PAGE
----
Sunday, February 22, 2009

Goat Cheese Galettes with Baked Figs & Honey

What I love about Shrove Tuesday is that you can eat as many crepes or pancakes as you like without feeling like a freak. Crepes for breakfast, lunch and dinner? Go ahead it's Shrove Tuesday! Three course meal of blinis, galettes and crepes? Why not? It's Shrove Tuesday! I relished a two course meal of an egg, ham and cheese galette and chocolate crepe in the wonderful Creperie de Josselin in Paris a couple of years ago. Portions were huge and while my boyfriend sat struggling with his, I sat as if I was in pancake heaven. Only in a creperie in France or on Shrove Tuesday would I be able get away with it. I have received astonished looks from those who have witnessed me munch through pancake after pancake in one breakfast sitting. In nursery school when I tried my first pancake ever on Shrove Tuesday, I remember my teacher laughing "Another one?" as I went back for a third. I still remember clearly how they tasted. Soft, squidgy, warm and buttery.

As I have a busy week ahead and it's been since Paris that I had my last galette, this year Shrove Tuesday is Galette Sunday. Made with buckwheat flour rather than white or wholemeal, galettes are darker and crispy and make for nicer savoury dishes than its softer, paler cousin the crepe. Buckwheat is also gluten-free so these are a great alternative for coeliacs, plus vegans get a look in too because the recipe I've used is free of eggs and milk. Fillings obviously would need to be adjusted to suit. Be sure to make the batter ahead of time to let it rest, preferably the night before, otherwise the galettes will be too brittle to fold.

It may have been the recipe I chose, but my experience today taught me the perfect galette takes a lot of practise. They say the first crepe in the pan is always the worst, but in the case of galettes, or maybe more specifically my galettes, it is the first three or four. The trick is to have the batter at the right consistency and not to pour too much into the pan. The thicker it is the longer it takes to cook and nomatter how long I left it, it remained very wet. When I did manage to make a lovely crisp galette, it was when just enough batter was poured to thinly cover the base of the pan, so thin that several little holes appeared as it cooked but don't worry about these. Better to have a crispy galette with a few holes than a big brown mushy mess in your pan. I should have taken a picture of my pile of failed attempts which just seemed to get bigger and bigger.

Opting for the sweet-savoury sensation I filled them with goats cheese seasoned with black pepper and thyme, and served them with warm baked figs and honey. Delicious.

Goat cheese galettes with baked figs & honey
Makes 8 servings

For the batter:
  • 250g buckwheat flour
  • 125ml water
  • 125ml sparkling cider (or water which would do just as fine)
  • 5g salt
  • 300ml water for after batter is allowed to rest

For the filling:
  • 500g soft goats cheese, crumbled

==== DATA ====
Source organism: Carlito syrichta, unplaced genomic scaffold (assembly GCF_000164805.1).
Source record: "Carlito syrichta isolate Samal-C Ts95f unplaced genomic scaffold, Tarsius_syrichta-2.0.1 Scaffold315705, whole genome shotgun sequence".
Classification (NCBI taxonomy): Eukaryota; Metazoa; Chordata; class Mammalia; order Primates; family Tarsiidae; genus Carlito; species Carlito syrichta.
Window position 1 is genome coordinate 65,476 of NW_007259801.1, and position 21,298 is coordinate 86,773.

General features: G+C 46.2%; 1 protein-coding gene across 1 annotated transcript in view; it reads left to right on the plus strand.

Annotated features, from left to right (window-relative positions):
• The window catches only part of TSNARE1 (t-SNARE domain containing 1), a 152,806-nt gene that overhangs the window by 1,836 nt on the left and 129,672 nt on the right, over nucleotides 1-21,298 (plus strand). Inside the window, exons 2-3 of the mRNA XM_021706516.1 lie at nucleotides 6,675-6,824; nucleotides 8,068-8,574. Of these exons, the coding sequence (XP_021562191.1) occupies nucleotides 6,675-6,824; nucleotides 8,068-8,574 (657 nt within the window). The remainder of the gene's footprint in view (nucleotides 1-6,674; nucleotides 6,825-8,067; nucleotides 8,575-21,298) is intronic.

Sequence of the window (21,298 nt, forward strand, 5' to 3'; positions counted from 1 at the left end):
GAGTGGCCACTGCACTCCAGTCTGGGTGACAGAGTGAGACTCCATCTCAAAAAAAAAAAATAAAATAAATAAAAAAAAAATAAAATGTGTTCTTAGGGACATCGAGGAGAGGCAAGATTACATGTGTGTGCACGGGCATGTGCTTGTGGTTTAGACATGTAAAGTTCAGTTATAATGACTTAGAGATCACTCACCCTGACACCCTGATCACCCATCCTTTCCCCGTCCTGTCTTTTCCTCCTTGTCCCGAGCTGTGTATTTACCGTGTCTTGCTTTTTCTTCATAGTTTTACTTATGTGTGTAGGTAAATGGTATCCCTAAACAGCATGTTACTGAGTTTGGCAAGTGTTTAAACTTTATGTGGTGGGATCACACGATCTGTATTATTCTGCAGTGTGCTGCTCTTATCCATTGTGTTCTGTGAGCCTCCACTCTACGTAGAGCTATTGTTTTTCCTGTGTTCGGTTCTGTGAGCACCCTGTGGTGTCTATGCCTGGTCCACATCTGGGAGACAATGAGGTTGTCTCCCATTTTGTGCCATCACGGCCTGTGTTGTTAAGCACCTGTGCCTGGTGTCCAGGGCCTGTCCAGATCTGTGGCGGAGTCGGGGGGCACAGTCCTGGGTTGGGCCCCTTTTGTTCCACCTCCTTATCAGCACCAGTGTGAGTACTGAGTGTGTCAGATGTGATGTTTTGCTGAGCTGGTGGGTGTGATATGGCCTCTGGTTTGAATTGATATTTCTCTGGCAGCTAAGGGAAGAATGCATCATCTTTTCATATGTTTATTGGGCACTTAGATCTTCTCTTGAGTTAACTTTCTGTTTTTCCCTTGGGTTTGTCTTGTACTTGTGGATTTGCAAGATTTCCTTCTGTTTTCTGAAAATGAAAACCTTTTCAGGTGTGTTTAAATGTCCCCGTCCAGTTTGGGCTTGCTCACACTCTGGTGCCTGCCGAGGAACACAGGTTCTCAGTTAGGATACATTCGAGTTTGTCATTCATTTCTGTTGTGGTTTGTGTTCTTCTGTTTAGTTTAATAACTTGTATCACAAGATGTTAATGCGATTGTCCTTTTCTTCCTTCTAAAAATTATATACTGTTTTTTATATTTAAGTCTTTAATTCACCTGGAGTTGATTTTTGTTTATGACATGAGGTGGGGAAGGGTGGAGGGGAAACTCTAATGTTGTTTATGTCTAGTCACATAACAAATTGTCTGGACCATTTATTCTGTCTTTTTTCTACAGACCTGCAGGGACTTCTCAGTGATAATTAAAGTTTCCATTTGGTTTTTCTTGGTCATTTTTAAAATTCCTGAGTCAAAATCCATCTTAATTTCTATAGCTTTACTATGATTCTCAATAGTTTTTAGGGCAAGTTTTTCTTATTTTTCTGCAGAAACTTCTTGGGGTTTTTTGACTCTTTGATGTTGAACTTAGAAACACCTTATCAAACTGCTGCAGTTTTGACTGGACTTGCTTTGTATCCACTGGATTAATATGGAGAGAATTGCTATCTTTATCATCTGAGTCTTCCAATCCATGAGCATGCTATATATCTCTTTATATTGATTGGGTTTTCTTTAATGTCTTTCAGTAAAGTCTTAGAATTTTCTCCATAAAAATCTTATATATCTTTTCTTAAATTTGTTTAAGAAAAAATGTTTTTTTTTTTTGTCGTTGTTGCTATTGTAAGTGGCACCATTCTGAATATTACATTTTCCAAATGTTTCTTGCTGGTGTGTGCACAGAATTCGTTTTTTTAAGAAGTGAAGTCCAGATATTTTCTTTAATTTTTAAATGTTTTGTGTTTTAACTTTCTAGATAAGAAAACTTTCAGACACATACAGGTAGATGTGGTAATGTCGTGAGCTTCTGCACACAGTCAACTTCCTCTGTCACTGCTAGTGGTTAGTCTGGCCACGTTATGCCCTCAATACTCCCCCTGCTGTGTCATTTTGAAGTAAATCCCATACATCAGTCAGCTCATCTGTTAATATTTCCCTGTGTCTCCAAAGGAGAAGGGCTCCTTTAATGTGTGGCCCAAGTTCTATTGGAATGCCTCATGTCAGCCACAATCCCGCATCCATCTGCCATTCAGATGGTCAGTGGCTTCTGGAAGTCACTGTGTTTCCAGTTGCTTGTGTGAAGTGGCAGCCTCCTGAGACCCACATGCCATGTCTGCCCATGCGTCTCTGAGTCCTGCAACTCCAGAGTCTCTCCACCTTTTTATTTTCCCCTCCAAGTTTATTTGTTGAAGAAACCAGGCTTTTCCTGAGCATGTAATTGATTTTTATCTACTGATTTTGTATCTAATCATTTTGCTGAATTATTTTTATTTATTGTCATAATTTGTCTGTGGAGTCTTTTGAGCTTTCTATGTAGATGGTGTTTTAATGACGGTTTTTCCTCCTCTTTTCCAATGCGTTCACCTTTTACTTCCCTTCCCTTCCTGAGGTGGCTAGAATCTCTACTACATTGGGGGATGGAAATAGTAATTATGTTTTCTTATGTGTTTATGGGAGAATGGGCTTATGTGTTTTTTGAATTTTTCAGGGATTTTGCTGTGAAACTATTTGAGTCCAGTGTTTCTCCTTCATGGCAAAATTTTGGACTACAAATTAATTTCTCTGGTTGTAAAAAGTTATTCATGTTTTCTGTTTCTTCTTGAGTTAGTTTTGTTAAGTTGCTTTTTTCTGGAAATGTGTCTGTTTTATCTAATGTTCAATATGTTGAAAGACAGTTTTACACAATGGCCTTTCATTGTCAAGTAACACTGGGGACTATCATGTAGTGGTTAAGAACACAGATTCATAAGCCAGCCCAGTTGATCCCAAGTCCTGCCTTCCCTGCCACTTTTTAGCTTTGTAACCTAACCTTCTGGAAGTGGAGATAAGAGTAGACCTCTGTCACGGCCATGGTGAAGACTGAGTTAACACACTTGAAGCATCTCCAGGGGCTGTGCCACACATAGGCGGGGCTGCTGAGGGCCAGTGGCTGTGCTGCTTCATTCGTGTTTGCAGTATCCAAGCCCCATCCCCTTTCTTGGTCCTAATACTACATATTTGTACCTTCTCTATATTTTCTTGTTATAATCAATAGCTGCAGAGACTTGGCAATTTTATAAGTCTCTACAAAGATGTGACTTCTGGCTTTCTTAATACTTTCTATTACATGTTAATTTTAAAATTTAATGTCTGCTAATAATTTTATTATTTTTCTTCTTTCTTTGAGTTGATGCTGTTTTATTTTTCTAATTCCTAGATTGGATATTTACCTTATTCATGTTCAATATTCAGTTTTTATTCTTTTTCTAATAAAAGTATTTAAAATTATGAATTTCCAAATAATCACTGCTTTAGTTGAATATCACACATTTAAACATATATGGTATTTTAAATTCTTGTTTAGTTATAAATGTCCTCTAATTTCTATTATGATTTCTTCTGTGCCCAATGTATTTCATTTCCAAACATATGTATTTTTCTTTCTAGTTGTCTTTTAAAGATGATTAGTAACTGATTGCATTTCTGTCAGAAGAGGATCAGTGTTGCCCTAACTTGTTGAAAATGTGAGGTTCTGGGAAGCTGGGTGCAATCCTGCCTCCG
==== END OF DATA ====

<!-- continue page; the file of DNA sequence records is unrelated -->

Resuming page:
• thyme
  • black pepper

For the baked figs:
  • 8 figs
  • 5g butter
  • 5 tsp sugar
  • lemon juice

Add salt to the flour in a bowl and mix in the water and cider in two parts. Once combined mix on lowest setting if using a mixer or by hand for 10 minutes. Allow batter to rest in fridge for at least 4 hours, or preferably overnight. Add 300ml water, going slow with the last 100ml which should be added gradually to achieve the required consistency of somewhere between that of single and double cream. Mix on slowest setting or by hand for 5 minutes.

Figs can go in the oven before the second mixing of the batter. Preheat oven to 200 degree C and smear butter on base of baking dish. Trim stems from the figs and cut figs in half. Place figs cut side up on baking dish and sprinkle with half the sugar and a little lemon juice. Place in oven for 15 minutes. Baste with juices before sprinkling over the remaining sugar and baking for a further 5 minutes.

To make the galettes, heat a frying pan or round flat griddle until hot. Smear with a little butter. Pour just enough batter to cover base of pan thinly. Allow to cook then top with goats cheese according to how the galette will be folded. You are not meant to flip galettes but I cheated and flipped mine (which was a feat in itself) to get them to cook. Sprinkle cheese with some fresh thyme and ground black pepper. Allow cheese to melt before folding galette and serving with baked figs and honey.


Anonymous said...

I love your pictures and love goats cheese with figs and honey! I've been to that crepe place in Paris too and agree it is great.

chocolate + jasmine said...

Thanks Miranda! Definitely, if I go back to Paris another pancake feast at Creperie de Josselin is in order ;)

Fitness Foodie said...

Oh my! goat cheese galette, I have to try that. The cheese must be so nice and creamy.

ShellyH said...

oh my....what a delicous looking blog you have!!!!

Just Cook It said...

looks, and sounds, great.

smc said...

What a fantastic blog. I'm so glad I discovered it through the Foodie Blogroll.

Esme said...

Welcome to the food buzz-great looking figs
from one chocolate lover at chocolate and croissants to another.

chocolate + jasmine said...

Parker: Creamy indeed! Yum.
Shelley: Thank you!
Just Cook It: Thanks!
Simple Simon: Thank you, I'm discovering new blogs via Foodie Blogroll too.
Esme: Chocolate's the best ;)

Maggie said...

Eating crepes in Paris is wonderful!
The goat cheese galettes with baked figs and honey sound divine.